There is an often-overlooked type of disaster preparation, which everyone can make a regular part of their lives, that has the following characteristics:
It costs nothing, except time. It can reap benefits every week, year in and year out. It comes in really handy in a grid-down or other scarce-resource event, and it helps the prepper out in unexpected ways and pays dividends when you least expect it.
I am talking about human capital– the network of relationships we form in our community with those public servants and elected officials that may, in the future, have interactions with us during a survival situation. There are many kinds of networks that can be exploited this way. They include elected officials, public works department employees, judges, law enforcement personnel, and utility workers. Relationships with these types of people at the town, county, and state levels can prove to be very valuable in a disaster event.
Strategies to form these relationships take many forms. For example, I have made it my practice to get to know the public service workers, both major decision-makers (department heads) and also those at the worker level, in my home town, county, and even at my state level. During my occasional interactions with the various levels of government, I have made a real effort to get to know them. One way to accomplish this is to pay my property taxes in person and strike up small conversations with the clerks in the office. I’m not asking for favors, not complaining about the high rate of taxation, but I’m just making sympathetic chatter, really.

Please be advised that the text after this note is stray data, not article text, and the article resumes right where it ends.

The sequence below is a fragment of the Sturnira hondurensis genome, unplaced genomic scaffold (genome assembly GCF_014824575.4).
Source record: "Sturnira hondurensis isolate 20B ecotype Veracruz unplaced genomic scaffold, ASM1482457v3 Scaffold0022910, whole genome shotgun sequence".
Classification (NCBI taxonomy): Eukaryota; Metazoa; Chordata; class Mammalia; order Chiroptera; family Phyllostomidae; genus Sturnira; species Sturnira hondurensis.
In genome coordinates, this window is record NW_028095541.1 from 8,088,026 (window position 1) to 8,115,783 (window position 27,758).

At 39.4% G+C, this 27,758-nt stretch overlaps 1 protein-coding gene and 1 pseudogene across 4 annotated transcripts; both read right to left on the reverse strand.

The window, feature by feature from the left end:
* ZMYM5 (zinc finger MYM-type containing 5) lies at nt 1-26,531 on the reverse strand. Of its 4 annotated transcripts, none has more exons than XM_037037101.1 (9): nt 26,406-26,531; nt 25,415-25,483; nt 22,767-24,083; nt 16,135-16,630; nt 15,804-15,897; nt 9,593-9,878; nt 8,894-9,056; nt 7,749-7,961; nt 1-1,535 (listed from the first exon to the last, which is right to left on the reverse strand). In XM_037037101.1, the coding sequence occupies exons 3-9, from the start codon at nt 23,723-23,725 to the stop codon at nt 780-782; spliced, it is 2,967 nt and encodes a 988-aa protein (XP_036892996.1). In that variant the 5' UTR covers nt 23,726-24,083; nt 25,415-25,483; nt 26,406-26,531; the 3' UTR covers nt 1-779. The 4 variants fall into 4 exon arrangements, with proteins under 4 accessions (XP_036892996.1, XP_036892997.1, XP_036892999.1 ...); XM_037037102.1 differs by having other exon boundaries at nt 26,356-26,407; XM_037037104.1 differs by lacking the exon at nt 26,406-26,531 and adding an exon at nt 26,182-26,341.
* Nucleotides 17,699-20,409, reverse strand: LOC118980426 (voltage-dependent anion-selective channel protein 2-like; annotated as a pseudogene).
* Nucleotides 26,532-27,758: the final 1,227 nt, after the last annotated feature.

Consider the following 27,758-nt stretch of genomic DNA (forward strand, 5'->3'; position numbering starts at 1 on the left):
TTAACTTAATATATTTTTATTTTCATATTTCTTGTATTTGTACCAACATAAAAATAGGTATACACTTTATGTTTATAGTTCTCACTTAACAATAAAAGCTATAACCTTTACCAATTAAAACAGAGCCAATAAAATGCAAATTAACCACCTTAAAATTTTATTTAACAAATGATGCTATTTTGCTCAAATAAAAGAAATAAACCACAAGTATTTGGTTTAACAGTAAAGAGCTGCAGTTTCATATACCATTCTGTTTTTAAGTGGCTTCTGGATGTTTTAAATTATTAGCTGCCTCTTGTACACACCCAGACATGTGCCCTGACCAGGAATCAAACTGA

Another strategy is to visit the public works garage or depot for your area and make it clear you have a question on behalf of an elderly neighbor. Maybe it is a clogged storm drain the neighbor is concerned about or leaf bags that you are picking up for the neighbor so that they don’t have to drive over themselves. You win twice this way; you do a good turn for your neighbor AND you form a relationship with the public works guys.
Several times a year, our community conducts open houses– a “National Night Out” or other type of public event. The local police, fire, and ambulance services usually have a booth or table at the event, so I am sure to stop by, ask a question, and make a positive impression.
I attend town council meetings a few times a year and know most of our council members by first name. I also get to know the housing, fire, and health inspectors, not just in my town but in my county, too.